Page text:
To evaluate the results of the first 24 months of a postprescription review with feedback (PPRF)-based antimicrobial stewardship program (ASP) in a European referral children´s hospital.
We performed a pre-post study comparing antimicrobial use between the control (2015-16) and the intervention periods (2017-18) expressed in days-of-therapy/100 days-present (DOT/100 DP). Quality of prescriptions was evaluated by quarterly cross-sectional point-prevalence surveys (PPS). Length-of-stay (LOS), re-admission rates, in-hospital mortality rates, cost of systemic antimicrobial agents and antimicrobial resistance (AMR) rates were included as complementary outcomes.
Total AU and antibacterial use significantly decreased during the intervention period (p=0.002 and p=0.001 respectively), and total antifungal use remained stable. A significant decline in parenteral antimicrobial use was also observed (P < .001). In 8 quarterly PPS (938 prescriptions evaluated), the mean prevalence of use of any antimicrobial among inpatients was 39%. An increasing trend in the rate of 'optimal' prescriptions was observed after the first PPS (p=0.0898). 'Non-optimal' prescriptions were more common in surgical than in medical departments, in antibacterial prescriptions with prophylactic intention, and in empirical more than in targeted treatments. No significant differences were observed in terms of mortality or readmission rates. Only minor changes in AMR rates were noted.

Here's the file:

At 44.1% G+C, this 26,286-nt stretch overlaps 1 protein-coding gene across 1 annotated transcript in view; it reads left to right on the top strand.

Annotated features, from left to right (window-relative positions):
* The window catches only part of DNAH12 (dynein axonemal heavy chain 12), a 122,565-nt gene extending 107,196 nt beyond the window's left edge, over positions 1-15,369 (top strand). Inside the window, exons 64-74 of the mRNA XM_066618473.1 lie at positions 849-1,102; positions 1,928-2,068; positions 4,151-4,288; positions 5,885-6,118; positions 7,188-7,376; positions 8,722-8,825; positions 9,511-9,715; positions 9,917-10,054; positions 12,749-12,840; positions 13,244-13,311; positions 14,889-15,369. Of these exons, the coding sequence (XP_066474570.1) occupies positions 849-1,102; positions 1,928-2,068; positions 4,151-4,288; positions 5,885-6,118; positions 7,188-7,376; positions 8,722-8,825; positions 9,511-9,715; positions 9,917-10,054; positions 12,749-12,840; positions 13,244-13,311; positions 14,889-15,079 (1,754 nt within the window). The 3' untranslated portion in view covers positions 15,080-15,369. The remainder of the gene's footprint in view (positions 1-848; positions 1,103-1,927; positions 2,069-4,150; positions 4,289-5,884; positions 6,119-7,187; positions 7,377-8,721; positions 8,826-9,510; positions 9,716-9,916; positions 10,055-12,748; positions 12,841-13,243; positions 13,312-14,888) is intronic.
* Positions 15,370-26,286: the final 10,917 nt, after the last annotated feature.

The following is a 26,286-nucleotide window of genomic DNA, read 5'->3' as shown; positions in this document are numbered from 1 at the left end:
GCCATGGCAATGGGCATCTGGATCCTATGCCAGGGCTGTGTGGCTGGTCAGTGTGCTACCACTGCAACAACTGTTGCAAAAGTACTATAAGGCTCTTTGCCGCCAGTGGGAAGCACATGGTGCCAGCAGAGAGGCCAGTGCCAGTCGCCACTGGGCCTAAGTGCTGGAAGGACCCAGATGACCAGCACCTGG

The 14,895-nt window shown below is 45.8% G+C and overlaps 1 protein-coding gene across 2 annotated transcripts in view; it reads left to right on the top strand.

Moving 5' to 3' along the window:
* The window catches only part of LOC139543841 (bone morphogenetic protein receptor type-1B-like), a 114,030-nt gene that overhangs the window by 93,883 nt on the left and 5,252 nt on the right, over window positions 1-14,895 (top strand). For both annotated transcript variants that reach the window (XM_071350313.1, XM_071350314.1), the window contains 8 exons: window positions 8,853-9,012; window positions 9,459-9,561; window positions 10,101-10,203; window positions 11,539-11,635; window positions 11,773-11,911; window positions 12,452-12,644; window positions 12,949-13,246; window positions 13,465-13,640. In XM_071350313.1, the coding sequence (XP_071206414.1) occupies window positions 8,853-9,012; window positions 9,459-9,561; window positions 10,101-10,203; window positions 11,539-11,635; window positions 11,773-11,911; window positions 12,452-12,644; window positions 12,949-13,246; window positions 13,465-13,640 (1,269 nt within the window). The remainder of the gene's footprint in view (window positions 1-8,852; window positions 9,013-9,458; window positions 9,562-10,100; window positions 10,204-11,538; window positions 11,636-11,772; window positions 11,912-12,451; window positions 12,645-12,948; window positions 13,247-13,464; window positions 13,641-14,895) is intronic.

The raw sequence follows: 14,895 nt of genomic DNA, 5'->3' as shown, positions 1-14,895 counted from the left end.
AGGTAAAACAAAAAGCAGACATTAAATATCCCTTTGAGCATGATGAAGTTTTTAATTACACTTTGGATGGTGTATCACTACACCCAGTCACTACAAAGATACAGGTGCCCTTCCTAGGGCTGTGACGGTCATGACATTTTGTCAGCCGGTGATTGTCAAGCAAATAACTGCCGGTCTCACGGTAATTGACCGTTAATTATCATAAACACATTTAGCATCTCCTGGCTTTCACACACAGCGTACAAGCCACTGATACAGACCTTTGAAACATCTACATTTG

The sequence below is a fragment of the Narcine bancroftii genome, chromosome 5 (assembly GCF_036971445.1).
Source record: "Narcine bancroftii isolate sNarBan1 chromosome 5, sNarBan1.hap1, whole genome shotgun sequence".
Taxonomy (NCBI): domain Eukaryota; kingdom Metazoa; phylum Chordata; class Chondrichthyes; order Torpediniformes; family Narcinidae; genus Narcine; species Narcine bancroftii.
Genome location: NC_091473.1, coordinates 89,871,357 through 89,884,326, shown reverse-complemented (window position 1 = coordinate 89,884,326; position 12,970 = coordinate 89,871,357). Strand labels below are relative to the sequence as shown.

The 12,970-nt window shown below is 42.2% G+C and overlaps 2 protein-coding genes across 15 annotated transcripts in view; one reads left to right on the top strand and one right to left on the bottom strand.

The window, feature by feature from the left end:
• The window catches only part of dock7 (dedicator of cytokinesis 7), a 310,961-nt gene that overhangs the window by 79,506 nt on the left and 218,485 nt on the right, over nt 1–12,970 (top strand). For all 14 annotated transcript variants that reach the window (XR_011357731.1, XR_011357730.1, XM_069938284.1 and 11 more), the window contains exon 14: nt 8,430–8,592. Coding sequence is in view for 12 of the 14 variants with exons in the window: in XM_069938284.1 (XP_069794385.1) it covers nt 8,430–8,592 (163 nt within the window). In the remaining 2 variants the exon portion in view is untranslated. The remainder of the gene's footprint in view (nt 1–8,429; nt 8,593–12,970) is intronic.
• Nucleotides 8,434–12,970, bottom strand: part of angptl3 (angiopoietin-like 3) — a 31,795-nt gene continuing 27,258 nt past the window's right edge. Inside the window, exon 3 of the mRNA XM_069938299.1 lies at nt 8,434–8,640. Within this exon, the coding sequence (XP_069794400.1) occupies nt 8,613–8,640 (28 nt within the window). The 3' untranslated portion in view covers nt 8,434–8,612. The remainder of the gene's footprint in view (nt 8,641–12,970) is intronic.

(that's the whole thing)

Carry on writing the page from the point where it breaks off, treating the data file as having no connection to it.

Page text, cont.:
Our ASP safely decreased AU and expenditure, and a trend towards improvement in QP was also observed.
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